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Falling down the Rabbit Hole: aTRIP Toward Lexiconic Precision in the “Gain-of-Function” Debate

EDITORIAL

Alice’s trip through the looking glass and her adventures in Wonderland represent fantastical journeys into an imaginary world where things are never as they seem, people run rapidly to stay in the same place, and eggs talk. A classic and often quoted exchange between Alice and that precocious egg revolves around the usage and definition of words. Humpty Dumpty has a rather egocentric approach to terminology: ‘“When I use a word,” Humpty Dumpty said, in rather a scornful tone, “it means just what I choose it to mean—neither more nor less.”’ On hearing this, Alice was “too much puzzled to say anything” (1). Needless to say, in our day-to-day interactions, Humpty Dumpty’s approach to dialog is not a viable option. Unlike him, we do not sit isolated and alone on top of a wall. Rather, we inhabit a world where communication is rapid and clarity is critical. Lack of precision leads to misunderstandings which can be rapidly amplified in retweets, likes, and shares. Before you know it, scientists, governments, the media, and the public are like Alice, simply puzzled.

At the 2014 National Science Advisory Board in Biosafety (NSABB) meeting in Washington (http://osp.od.nih.gov/office-biotechnology-activities/event/2014-10-22-121500-2014-10-22-200000/nsabb-meeting), it was clear from the outset that terminology matters. Canvassing the opinions of microbiologists before that meeting made it apparent that they are uncharacteristically united in their dislike of the term “gain of function” (GOF). This is understandable and hardly surprising since it is not a term that they typically use. What is probably more interesting is that even though the consensus of opinion is that this terminology is getting in the way and that moving away from a phrase which has been hijacked to describe a small set of influenza virus experiments would be useful, how to address this problem is much less obvious, especially since the term has been coopted by general media and appears to have acquired a meaning of its own. Boundaries between biosecurity and biosafety have been blurred, and a debate which began with concerns about nefarious use has meandered in the direction of laboratory accidents and biocontainment errors. Through Humpty’s explanations in the poem “Jabberwocky” of words such as “mimsy” (flimsy and miserable) to Alice, Lewis Carroll is credited with introducing yet another new definition into the lexicon. ‘“You see it’s like a portmanteau,” said Humpty, “there are two meanings packed up into one word.”’ At the recent NSABB meeting in an effort to move toward more-acceptable terminology, the portmanteau “gain of function of concern” was suggested. As attractive as this moniker might be when written, it quickly became clear to the committee that “GoFoC” when spoken might not quite “fly.”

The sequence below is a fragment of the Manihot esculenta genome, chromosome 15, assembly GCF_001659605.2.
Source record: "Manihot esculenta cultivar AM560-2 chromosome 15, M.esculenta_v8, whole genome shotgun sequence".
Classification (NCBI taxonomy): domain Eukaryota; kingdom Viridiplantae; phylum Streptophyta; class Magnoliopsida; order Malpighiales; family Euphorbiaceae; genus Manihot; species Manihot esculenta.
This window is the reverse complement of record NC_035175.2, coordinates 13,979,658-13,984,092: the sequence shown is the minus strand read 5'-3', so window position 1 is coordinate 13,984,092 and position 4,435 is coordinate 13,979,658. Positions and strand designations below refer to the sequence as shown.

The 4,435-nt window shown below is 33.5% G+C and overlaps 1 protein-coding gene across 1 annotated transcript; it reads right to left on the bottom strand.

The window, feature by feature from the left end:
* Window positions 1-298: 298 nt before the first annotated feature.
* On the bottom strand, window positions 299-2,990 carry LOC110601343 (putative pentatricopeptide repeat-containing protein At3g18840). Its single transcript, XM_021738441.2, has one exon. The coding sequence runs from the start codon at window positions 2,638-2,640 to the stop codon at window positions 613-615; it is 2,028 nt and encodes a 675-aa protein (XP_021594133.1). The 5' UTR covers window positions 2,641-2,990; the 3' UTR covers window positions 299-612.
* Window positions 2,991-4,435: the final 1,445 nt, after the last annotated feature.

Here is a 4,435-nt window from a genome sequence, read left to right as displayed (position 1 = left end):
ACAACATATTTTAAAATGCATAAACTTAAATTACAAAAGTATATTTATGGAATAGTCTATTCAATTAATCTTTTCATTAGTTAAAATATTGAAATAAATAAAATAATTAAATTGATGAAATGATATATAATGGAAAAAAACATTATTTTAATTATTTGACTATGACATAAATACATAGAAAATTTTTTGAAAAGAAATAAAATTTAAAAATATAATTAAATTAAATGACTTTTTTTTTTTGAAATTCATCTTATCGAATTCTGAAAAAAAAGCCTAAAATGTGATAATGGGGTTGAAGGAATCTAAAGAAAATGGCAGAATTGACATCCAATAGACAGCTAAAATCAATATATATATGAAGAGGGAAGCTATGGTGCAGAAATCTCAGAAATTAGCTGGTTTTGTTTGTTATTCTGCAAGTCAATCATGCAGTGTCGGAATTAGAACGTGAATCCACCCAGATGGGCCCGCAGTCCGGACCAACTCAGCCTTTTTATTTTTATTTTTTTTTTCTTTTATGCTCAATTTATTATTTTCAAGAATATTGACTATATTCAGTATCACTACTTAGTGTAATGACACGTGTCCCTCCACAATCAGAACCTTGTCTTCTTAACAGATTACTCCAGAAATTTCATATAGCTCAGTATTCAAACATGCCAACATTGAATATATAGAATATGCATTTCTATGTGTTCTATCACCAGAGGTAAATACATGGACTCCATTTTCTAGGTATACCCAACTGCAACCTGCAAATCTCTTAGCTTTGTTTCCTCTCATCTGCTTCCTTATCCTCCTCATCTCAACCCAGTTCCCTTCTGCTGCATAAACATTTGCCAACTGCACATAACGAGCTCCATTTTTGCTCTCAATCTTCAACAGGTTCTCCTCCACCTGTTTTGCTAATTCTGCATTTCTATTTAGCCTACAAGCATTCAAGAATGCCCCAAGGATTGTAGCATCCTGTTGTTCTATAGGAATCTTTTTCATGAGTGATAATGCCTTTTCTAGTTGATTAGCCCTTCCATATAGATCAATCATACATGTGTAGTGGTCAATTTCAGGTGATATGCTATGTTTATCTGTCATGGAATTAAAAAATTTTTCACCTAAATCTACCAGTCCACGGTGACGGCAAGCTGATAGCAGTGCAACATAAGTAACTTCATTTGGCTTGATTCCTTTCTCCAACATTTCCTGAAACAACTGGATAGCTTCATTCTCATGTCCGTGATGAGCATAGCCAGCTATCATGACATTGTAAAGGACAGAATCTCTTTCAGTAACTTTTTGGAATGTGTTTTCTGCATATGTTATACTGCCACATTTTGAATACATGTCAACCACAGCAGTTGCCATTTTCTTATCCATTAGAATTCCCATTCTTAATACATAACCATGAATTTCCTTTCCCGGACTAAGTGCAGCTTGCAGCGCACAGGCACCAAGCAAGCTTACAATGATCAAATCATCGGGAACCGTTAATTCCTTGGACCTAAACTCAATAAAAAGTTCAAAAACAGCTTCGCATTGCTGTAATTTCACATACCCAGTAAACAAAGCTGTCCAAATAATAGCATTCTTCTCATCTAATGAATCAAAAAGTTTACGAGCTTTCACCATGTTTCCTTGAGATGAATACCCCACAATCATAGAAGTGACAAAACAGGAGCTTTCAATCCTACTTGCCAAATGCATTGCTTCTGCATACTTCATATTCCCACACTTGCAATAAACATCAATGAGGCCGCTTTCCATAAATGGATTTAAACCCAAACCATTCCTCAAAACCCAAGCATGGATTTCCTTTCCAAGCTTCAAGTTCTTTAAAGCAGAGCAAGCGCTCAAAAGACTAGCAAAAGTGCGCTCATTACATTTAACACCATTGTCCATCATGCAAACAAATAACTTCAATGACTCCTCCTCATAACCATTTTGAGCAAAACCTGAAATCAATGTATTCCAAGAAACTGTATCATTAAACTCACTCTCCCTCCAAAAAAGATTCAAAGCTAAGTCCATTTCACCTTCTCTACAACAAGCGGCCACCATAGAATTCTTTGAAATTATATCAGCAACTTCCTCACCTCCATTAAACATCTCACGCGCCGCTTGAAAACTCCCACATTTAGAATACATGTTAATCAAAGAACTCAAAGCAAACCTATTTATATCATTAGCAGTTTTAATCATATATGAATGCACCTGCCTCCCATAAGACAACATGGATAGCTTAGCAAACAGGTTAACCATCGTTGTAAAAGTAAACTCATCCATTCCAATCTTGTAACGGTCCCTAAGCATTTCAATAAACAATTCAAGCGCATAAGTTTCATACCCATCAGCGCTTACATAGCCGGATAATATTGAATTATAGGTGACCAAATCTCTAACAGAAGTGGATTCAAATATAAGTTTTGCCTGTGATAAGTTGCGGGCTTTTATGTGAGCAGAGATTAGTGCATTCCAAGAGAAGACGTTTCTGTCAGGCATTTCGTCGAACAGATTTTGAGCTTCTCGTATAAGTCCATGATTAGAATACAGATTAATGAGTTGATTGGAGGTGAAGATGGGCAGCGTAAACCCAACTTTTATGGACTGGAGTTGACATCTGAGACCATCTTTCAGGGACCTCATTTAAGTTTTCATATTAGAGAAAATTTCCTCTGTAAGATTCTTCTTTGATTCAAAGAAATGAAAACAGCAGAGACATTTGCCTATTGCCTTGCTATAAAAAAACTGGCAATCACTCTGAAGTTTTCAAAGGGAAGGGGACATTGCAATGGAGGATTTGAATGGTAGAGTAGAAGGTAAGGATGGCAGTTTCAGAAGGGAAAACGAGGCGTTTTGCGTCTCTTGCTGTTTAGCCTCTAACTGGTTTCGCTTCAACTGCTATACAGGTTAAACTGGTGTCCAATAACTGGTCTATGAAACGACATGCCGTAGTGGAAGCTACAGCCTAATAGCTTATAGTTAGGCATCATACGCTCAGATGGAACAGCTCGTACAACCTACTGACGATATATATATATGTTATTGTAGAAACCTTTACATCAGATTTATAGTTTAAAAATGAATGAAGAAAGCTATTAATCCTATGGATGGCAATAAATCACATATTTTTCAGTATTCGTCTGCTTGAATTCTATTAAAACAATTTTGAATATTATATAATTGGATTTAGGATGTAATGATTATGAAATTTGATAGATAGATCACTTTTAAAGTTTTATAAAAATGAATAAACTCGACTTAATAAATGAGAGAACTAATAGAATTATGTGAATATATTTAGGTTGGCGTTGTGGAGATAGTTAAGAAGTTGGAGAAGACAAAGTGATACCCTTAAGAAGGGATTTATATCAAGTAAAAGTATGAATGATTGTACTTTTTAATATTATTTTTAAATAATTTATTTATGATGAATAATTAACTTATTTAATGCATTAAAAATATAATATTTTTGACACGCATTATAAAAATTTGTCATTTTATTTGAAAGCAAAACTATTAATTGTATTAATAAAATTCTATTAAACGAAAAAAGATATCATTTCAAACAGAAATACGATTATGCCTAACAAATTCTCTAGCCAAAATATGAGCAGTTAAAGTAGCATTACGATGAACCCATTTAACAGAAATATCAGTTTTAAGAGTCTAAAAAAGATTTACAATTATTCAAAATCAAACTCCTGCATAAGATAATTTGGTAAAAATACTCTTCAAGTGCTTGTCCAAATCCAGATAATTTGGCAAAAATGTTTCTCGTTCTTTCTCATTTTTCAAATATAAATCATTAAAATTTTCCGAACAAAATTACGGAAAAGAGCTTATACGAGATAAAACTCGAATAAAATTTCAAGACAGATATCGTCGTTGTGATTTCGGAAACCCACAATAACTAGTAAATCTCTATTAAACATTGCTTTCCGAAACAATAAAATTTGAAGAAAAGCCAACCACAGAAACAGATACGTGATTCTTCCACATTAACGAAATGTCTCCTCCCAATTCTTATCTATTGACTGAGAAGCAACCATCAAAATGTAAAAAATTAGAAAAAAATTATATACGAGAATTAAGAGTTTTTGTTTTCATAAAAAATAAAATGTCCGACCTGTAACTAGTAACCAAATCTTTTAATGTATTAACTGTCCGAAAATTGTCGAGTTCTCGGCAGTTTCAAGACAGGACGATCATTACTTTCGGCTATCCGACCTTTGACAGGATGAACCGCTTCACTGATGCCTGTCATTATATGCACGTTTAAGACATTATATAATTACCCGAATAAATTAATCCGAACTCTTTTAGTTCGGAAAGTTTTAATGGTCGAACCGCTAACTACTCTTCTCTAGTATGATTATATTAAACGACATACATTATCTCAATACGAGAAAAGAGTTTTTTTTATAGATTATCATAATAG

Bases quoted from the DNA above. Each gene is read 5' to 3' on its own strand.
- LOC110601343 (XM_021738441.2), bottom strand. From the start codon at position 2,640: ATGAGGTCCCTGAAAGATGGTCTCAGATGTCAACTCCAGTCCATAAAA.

WHY WE NEED TO LET “GO”

When you are stuck down a rabbit hole, it can be useful to try to determine how you got there. This is not the place to provide a blow-by-blow account of how we ended up at the point where the U.S. Government instigated a “pause” on new and a voluntary cessation of ongoing/funded virology experiments. However, to understand where we are demands some appreciation of how virology began, the types of questions virologists ask, and the approaches that they use. Long before virology existed as a discipline or before scientists knew what viruses were, people observed what administration of filtered contagium vivum fluidum did in a natural host. Transmission experiments in plants and animals led to reproducible diseases, and such approaches were foundational in showing the absolute requirement of living cells for virus growth. Eggs (although not of the Humpty variety) were pivotal, as they provided a novel cellular substrate for the culture of influenza viruses. Subsequent development of in vitro cell culture systems opened the door for virologists to bring dangerous pathogens into the laboratory. What is important to appreciate is that these approaches established a basic principle in virology: the use of unnatural cell substrates to culture viruses. As viruses are obligate intracellular pathogens that infect bacteria, plants, animals, and humans, the very act of introducing a virus into a new environment will drive evolutionary adaptations. Changes in the genome during tissue culture adaptation lead to alterations in the phenotype as functions are gained and lost. This fact seems to have been lost in the ongoing debate into the creation of novel viruses, and it is both simplistic and incorrect to apply the term “gain of function” to a small subset of influenza transmission experiments. How did we find ourselves in this lexiconic morass? By not appreciating the history of virology, by not recognizing that “gain of function” is a term used by geneticists, not virologists, and by not nipping usage of this misnomer in the bud from the outset.